Relatively recent case law discussing Ortiz and its underpinning of fundamental fairness includes Guillory v. State, 285 Kan. 223, in which we ruled that Ortiz could not be applied to allow a late appeal from denial of a K.S.A. 60-1507 motion. Guillory, 285 Kan. at 228-29. We emphasized in Guillory that fundamental fairness related to the fact that, in each of the three situations outlined in Ortiz, the defendant would have been deprived "of a right to which he or she was entitled by law." Guillory, 285 Kan. at 228. We said that a defendant's right to be informed about the possibility of appeal and to be provided counsel for that purpose were statutory and that a defendant's right to effective performance had constitutional dimension. Guillory, 285 Kan. at 228.

Also, in Kargus v. State, 284 Kan. 908, 169 P.3d 307 (2007), on the way to setting forth rules for when counsel must file a petition for review after denial of a direct appeal, we engaged in a full comparison of the standards applicable under (1) the second and third of the three Ortiz exceptions, which implicate adequacy of counsel's performance; (2) the performance and prejudice prongs of Sixth Amendment ineffective assistance of counsel analysis pursuant to Strickland v. Washington, 466 U.S. 668, 687, 80 L. Ed. 2d 674, 104 S. Ct. 2052 (1984), which this court adopted in Chamberlain v. State, 236 Kan. 650, 656-57, 694 P.2d 468 (1985), and which we have applied to allegations of constitutionally deficient representation in the course of a proceeding; and (3) Roe v. Flores-Ortega, 528 U.S. 470, 145 L. Ed. 2d 985, 120 S. Ct. 1029 (2000), when counsel's behavior has caused complete forfeiture of a proceeding. Kargus, 284 Kan. at 918-22.

We stated in Kargus that Kansas had never directly applied Flores-Ortega to determine whether an attorney provided ineffective assistance in failing to file an appeal. Rather, under our "somewhat different approach," i.e., Ortiz, there could, in limited circumstances, be a "two-step process. The first step . . . focuses upon the three exceptions and is applied in every Ortiz analysis. Under the second step, '"A defendant properly informed of his appellate rights may not 'let the matter rest' . . . and then claim that he did not waive his rights to appeal."'" Kargus, 284 Kan. at 922. We characterized this second step, necessarily applicable only when a defendant pursued a late appeal under the second or third exceptions of Ortiz, as a "type of prejudice requirement." Kargus, 284 Kan. at 922.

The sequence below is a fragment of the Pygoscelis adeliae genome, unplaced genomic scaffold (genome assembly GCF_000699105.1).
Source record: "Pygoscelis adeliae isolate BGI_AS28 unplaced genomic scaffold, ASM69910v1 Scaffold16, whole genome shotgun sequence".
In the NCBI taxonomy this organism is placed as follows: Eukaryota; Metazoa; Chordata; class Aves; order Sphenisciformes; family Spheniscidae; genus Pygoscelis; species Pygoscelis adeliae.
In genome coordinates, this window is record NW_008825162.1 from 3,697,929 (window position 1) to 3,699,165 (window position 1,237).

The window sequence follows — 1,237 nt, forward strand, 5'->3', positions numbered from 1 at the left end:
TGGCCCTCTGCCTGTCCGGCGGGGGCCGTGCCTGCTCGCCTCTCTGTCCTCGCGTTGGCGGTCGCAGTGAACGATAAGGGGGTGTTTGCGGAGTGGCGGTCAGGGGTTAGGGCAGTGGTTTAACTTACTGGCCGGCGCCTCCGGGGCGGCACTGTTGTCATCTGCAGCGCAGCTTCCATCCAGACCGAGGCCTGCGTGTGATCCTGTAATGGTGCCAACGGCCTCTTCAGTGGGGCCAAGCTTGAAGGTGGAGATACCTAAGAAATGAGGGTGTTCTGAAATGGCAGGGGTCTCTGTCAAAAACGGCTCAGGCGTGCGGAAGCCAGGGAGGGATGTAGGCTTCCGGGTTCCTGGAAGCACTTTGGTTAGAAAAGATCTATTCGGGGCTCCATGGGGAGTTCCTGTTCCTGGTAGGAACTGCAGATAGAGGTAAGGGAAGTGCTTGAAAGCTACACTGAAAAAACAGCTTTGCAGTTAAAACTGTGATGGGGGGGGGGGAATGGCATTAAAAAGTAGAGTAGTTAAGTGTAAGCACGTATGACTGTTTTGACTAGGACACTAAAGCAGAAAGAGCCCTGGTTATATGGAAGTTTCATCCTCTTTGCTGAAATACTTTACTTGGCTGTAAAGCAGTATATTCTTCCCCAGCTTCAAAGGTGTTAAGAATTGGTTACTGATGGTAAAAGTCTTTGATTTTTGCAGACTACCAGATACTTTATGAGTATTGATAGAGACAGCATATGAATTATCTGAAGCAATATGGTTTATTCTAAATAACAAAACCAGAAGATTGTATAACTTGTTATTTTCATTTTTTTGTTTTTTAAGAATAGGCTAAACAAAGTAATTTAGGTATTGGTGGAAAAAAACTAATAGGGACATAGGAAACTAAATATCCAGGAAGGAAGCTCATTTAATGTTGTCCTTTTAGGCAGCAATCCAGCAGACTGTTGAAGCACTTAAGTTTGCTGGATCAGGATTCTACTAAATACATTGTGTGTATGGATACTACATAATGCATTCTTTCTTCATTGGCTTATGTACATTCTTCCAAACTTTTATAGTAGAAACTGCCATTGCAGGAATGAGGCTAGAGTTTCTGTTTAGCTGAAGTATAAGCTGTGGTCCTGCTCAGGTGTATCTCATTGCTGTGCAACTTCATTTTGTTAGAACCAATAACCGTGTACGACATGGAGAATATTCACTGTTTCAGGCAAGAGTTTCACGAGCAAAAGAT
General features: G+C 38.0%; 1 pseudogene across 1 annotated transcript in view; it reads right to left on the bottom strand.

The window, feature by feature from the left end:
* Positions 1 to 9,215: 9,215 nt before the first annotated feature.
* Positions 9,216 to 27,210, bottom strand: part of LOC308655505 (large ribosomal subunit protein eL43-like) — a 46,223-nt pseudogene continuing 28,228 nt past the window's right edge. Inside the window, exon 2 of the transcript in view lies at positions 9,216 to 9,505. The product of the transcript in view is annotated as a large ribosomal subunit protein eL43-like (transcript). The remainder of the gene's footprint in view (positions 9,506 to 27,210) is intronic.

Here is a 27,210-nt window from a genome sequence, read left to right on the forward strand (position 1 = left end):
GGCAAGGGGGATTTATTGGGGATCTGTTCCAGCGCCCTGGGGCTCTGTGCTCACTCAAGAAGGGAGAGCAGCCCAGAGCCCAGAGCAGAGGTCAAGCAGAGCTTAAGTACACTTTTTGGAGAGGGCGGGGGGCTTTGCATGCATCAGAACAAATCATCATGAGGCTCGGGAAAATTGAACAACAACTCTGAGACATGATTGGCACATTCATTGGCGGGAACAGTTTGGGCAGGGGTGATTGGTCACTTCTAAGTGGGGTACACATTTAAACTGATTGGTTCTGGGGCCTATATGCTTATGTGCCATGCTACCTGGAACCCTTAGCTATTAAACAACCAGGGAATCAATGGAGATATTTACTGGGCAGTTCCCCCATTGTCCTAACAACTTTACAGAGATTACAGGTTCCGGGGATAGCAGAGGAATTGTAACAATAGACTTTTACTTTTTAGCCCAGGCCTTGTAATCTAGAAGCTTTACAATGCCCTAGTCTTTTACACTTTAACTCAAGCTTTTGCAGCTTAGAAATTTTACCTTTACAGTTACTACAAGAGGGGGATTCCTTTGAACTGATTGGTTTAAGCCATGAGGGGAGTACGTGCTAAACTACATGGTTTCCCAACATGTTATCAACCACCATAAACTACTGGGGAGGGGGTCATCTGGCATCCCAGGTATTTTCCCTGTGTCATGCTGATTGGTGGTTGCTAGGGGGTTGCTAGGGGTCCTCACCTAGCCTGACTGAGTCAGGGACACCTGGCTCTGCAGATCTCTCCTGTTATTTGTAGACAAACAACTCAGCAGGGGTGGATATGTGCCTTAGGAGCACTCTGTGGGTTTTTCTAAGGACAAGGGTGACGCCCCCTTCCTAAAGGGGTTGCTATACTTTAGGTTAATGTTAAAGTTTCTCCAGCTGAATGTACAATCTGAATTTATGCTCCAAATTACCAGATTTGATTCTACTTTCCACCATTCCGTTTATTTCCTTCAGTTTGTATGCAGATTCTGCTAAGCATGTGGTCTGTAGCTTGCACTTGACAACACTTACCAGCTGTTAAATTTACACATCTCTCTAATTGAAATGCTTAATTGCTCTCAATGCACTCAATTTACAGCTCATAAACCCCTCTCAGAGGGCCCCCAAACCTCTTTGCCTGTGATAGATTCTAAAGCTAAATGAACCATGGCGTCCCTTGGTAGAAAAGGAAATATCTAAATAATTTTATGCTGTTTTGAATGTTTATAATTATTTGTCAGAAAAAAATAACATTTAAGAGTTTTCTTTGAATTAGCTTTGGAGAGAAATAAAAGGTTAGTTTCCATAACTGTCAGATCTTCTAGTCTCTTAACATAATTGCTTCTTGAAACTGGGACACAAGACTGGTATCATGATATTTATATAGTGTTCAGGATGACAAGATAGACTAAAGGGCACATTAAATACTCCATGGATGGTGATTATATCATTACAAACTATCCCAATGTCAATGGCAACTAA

We need not repeat the rest of our Kargus discussion here. Suffice it to say that the decision exposed the possibility of analytical tension and confusing overlap among Ortiz, Strickland, and Flores-Ortega. That possibility, and the rising flood of Ortiz-based arguments we observe in cases coming before our Court of Appeals and in petitions for review addressed to this court–many seeking extremely fact-specific and thus not especially useful rulings on exactly which information about direct appeal must be imparted, and by whom, and when, and on whether defendant's oral or written statements or behavior constitute a waiver, and on what measures defense attorneys are required to take to preserve their clients' appeal rights when there has been no specific direction from those clients–motivate us to attempt clarification and, to the extent necessary, reconciliation of the controlling and persuasive law on the permissibility of late criminal appeals in Kansas.

To begin, it is important to recognize what Ortiz did not do. It did not endow criminal defendants with any additional constitutional rights. It did not impose affirmative duties on counsel or the court. It did not set up new requirements that must be met to prevent a late appeal. Arguments based on any of these approaches twist its intention and application.